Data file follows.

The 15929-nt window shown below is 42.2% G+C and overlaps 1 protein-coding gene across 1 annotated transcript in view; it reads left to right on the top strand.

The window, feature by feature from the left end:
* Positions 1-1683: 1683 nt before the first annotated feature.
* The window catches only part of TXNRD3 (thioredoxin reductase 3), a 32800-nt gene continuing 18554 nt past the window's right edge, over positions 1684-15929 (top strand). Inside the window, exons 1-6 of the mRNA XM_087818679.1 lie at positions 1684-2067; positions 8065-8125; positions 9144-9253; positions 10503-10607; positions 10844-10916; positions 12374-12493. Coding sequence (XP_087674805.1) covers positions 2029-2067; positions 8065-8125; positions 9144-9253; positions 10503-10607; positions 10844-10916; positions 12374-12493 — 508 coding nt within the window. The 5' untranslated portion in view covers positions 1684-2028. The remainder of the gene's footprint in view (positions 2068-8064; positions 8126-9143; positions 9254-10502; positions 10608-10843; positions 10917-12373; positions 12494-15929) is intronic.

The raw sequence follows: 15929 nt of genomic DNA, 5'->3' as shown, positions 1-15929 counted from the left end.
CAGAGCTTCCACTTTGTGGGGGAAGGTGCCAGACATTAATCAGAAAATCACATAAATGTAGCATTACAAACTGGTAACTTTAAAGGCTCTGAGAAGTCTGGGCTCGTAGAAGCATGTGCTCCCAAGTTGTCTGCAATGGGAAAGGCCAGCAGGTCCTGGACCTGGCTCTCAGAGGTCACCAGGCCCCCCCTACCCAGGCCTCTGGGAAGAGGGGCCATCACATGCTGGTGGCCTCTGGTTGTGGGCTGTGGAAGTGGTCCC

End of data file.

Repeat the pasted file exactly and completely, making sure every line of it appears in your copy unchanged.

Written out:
The 15929-nt window shown below is 42.2% G+C and overlaps 1 protein-coding gene across 1 annotated transcript in view; it reads left to right on the top strand.

The window, feature by feature from the left end:
* Positions 1-1683: 1683 nt before the first annotated feature.
* The window catches only part of TXNRD3 (thioredoxin reductase 3), a 32800-nt gene continuing 18554 nt past the window's right edge, over positions 1684-15929 (top strand). Inside the window, exons 1-6 of the mRNA XM_087818679.1 lie at positions 1684-2067; positions 8065-8125; positions 9144-9253; positions 10503-10607; positions 10844-10916; positions 12374-12493. Coding sequence (XP_087674805.1) covers positions 2029-2067; positions 8065-8125; positions 9144-9253; positions 10503-10607; positions 10844-10916; positions 12374-12493 — 508 coding nt within the window. The 5' untranslated portion in view covers positions 1684-2028. The remainder of the gene's footprint in view (positions 2068-8064; positions 8126-9143; positions 9254-10502; positions 10608-10843; positions 10917-12373; positions 12494-15929) is intronic.

The raw sequence follows: 15929 nt of genomic DNA, 5'->3' as shown, positions 1-15929 counted from the left end.
CAGAGCTTCCACTTTGTGGGGGAAGGTGCCAGACATTAATCAGAAAATCACATAAATGTAGCATTACAAACTGGTAACTTTAAAGGCTCTGAGAAGTCTGGGCTCGTAGAAGCATGTGCTCCCAAGTTGTCTGCAATGGGAAAGGCCAGCAGGTCCTGGACCTGGCTCTCAGAGGTCACCAGGCCCCCCCTACCCAGGCCTCTGGGAAGAGGGGCCATCACATGCTGGTGGCCTCTGGTTGTGGGCTGTGGAAGTGGTCCC